World’s No.1 copper miner Codelco posts historic loss of $1.4bn in 2015

Output boost from the new Ministro Hales mine (pictured) helped Codelco offset declining ore grades at its older sites. (Image courtesy of Codelco via Flickr)

Chile’s Codelco, the world’s No.1 copper producer, posted Thursday (in Spanish) a net loss of $ 1.4 billion for 2015 related to asset impairments and a sharp fall of prices for the red metal.

The company, which produces nearly 11% of the total global copper supply, booked $2.4 billion in write-downs, and said the results were its worst bottom-line figures since it began issuing earnings reports in the early 1990s.

Delivering the results, president executive Nelson Pizarro, said he believed 2015 was the worst year ever for the state-owned company, citing the sharp drop in metal prices as the main reason for it.

The results are Codelco’s worst bottom-line figures since it began issuing earnings reports in the early 1990s.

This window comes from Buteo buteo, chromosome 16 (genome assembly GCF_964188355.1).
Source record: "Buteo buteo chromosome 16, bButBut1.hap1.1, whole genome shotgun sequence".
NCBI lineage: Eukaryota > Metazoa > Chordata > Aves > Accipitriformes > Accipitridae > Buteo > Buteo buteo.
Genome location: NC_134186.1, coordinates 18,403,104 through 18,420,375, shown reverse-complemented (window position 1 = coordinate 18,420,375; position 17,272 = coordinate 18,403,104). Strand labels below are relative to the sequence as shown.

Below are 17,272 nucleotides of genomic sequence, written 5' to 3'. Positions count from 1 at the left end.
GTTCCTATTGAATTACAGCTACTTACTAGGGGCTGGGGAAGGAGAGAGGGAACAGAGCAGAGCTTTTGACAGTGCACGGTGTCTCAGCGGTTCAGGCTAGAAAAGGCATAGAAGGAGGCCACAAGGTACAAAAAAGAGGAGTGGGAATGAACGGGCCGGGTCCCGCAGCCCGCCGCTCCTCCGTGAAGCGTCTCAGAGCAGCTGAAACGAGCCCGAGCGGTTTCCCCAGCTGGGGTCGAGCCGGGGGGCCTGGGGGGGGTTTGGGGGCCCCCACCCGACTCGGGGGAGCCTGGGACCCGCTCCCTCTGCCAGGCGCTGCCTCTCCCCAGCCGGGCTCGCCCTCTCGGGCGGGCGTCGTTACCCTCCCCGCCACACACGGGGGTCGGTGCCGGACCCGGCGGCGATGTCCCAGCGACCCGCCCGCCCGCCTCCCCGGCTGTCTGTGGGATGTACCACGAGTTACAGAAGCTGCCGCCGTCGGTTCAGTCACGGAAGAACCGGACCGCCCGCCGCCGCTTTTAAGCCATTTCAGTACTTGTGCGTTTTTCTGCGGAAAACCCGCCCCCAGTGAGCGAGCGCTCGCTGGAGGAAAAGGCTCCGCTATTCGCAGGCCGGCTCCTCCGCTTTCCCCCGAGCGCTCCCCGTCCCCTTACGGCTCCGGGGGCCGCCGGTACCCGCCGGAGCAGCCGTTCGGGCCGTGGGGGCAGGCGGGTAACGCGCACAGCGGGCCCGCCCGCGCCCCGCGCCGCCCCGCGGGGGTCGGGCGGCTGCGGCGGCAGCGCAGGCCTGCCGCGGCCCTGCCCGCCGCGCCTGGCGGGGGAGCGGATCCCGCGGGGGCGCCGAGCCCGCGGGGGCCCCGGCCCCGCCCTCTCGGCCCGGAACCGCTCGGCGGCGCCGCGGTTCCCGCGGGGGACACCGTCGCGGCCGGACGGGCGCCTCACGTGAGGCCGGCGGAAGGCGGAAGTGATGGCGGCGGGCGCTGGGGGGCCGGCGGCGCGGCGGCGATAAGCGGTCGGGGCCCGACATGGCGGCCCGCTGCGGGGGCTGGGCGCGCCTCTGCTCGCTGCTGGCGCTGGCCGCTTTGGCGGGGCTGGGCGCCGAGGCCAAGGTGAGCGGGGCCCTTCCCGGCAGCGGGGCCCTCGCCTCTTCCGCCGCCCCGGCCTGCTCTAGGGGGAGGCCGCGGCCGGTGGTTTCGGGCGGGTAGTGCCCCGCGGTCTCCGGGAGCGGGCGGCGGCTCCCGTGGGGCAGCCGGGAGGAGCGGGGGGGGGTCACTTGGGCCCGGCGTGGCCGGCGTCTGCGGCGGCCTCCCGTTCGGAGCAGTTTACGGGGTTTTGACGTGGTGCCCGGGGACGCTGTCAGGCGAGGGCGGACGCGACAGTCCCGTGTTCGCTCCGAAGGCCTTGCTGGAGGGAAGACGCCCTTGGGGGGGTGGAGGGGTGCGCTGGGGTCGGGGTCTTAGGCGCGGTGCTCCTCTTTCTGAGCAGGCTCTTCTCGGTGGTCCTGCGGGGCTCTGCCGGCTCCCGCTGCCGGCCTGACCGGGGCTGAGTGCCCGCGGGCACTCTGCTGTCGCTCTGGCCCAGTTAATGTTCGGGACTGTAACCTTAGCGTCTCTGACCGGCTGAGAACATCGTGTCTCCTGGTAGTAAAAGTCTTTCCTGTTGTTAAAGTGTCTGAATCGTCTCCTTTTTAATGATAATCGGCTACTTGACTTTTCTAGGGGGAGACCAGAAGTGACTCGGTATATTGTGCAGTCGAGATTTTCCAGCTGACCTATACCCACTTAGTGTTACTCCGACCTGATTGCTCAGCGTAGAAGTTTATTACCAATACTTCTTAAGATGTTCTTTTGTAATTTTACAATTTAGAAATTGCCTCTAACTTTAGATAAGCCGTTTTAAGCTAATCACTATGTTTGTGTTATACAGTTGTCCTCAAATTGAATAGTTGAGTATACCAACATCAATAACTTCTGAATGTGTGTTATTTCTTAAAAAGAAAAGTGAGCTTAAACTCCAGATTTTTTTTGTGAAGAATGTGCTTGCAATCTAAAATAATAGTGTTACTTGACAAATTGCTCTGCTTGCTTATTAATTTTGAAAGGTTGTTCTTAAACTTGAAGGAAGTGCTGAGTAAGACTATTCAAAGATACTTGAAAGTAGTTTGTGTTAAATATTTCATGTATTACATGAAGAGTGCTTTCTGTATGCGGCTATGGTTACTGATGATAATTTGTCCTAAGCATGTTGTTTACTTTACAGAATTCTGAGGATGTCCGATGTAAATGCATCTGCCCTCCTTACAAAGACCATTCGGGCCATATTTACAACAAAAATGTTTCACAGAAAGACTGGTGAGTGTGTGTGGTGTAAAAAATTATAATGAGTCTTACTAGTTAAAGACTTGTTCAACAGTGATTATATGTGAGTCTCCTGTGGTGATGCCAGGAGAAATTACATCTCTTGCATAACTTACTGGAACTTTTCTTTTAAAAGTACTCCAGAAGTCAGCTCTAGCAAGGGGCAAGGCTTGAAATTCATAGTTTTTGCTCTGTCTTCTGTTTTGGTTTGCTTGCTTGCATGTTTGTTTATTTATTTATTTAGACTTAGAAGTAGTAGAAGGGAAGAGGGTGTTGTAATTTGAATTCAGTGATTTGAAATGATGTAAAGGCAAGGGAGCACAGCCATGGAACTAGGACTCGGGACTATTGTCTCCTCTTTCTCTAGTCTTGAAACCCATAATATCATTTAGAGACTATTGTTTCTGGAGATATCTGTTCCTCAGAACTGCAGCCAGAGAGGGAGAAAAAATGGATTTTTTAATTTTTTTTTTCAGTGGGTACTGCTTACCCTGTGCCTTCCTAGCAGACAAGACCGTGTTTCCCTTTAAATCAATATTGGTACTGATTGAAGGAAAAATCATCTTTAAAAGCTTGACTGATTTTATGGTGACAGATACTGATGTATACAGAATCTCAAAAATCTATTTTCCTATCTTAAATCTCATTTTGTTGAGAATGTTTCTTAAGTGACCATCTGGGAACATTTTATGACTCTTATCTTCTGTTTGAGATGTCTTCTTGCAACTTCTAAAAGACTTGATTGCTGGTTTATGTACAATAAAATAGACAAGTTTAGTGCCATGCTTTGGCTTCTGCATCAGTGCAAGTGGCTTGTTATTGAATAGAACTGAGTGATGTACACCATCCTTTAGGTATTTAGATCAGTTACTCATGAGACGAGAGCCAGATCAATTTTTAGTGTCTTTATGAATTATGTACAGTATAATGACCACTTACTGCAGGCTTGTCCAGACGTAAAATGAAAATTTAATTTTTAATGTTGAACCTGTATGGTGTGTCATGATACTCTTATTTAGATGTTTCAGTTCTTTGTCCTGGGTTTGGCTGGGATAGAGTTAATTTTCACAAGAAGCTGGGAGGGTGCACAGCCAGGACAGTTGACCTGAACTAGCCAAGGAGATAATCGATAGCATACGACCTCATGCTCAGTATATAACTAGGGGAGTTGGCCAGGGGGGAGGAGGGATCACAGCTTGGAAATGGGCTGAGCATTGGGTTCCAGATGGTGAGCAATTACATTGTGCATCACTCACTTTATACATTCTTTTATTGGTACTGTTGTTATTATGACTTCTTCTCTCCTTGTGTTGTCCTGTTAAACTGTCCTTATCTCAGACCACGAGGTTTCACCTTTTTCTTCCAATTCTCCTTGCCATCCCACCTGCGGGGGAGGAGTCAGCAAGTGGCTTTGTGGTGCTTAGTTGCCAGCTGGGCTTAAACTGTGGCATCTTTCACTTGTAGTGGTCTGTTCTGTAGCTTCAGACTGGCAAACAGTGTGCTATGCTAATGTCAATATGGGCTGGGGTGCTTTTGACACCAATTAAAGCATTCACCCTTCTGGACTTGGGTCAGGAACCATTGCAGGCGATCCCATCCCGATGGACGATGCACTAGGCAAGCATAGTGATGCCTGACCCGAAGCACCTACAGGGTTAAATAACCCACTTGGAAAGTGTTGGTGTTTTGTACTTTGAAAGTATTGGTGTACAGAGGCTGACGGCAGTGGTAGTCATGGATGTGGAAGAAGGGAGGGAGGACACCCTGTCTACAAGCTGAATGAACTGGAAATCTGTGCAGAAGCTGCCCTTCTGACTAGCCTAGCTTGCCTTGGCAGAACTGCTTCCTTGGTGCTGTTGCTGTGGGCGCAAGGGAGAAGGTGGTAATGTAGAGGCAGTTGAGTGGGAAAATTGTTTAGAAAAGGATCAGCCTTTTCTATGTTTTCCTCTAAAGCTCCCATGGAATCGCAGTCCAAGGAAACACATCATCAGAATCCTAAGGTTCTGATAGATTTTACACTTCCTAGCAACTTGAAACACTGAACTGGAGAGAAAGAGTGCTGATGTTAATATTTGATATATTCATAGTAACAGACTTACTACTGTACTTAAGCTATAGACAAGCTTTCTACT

Copper prices fell over 20% last year, while molybdenum dropped 40% and silver about 18%.

“For every penny copper prices drop, Codelco loses $36 million and the country $50 million, he said while delivering the gloomy results, according to Diario Financiero (in Spanish).

Output, however, climbed 3.6% last year to 1.73 million tonnes, while production cost per pound dropped 8% to $1.39 in 2015, from the previous year.

Copper prices climbed to a 20-week high this week, but analysts and producers alike are not very optimistic about the short-term outlook for the metal.

In early March, Freeport-McMoRan (NYSE:FCX) said the copper market is likely to stay in surplus this year following 147,000 tonnes of oversupply in 2015 (the highest since 2009). The Phoenix-based company said that’s despite 700,000 tonnes of supply likely dropping out of the market for the 12 months through June.

Chile’s Antofagasta (LON:ANTO) and Codelco itself, are also sceptical of a prolonged recovery in the copper price. They both have argued the current rally seems to be “driven more by financial investors than any change in the fundamentals,” adding that a price around $2 or lower is likely for the next two years.

Mining companies in Chile axed some 23,000 jobs last year alone, or about 10% of positions in the sector. Codelco carried the weight, becoming the mining company that has chopped the highest amount of positions in the South American nation since metal prices began their decline over a year ago.